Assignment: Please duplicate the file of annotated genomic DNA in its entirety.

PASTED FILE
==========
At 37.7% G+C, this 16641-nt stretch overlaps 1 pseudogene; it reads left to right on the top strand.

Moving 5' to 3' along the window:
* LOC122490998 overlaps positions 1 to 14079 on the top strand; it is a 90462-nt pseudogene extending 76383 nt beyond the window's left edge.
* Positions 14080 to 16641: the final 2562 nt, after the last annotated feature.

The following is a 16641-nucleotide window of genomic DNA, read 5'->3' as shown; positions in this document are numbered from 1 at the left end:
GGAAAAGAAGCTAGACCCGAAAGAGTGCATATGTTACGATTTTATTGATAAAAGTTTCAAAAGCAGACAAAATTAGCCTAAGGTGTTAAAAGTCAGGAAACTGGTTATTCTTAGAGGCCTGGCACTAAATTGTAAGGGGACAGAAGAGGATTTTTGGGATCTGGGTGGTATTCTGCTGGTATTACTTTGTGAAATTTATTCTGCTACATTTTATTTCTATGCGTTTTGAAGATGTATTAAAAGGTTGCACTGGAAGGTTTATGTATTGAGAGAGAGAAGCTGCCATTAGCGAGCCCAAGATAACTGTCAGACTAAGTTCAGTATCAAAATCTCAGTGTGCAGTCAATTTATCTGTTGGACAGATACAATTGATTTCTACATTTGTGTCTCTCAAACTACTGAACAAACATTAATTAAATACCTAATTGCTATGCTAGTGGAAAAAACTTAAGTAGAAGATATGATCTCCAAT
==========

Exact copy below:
At 37.7% G+C, this 16641-nt stretch overlaps 1 pseudogene; it reads left to right on the top strand.

Moving 5' to 3' along the window:
* LOC122490998 overlaps positions 1 to 14079 on the top strand; it is a 90462-nt pseudogene extending 76383 nt beyond the window's left edge.
* Positions 14080 to 16641: the final 2562 nt, after the last annotated feature.

The following is a 16641-nucleotide window of genomic DNA, read 5'->3' as shown; positions in this document are numbered from 1 at the left end:
GGAAAAGAAGCTAGACCCGAAAGAGTGCATATGTTACGATTTTATTGATAAAAGTTTCAAAAGCAGACAAAATTAGCCTAAGGTGTTAAAAGTCAGGAAACTGGTTATTCTTAGAGGCCTGGCACTAAATTGTAAGGGGACAGAAGAGGATTTTTGGGATCTGGGTGGTATTCTGCTGGTATTACTTTGTGAAATTTATTCTGCTACATTTTATTTCTATGCGTTTTGAAGATGTATTAAAAGGTTGCACTGGAAGGTTTATGTATTGAGAGAGAGAAGCTGCCATTAGCGAGCCCAAGATAACTGTCAGACTAAGTTCAGTATCAAAATCTCAGTGTGCAGTCAATTTATCTGTTGGACAGATACAATTGATTTCTACATTTGTGTCTCTCAAACTACTGAACAAACATTAATTAAATACCTAATTGCTATGCTAGTGGAAAAAACTTAAGTAGAAGATATGATCTCCAAT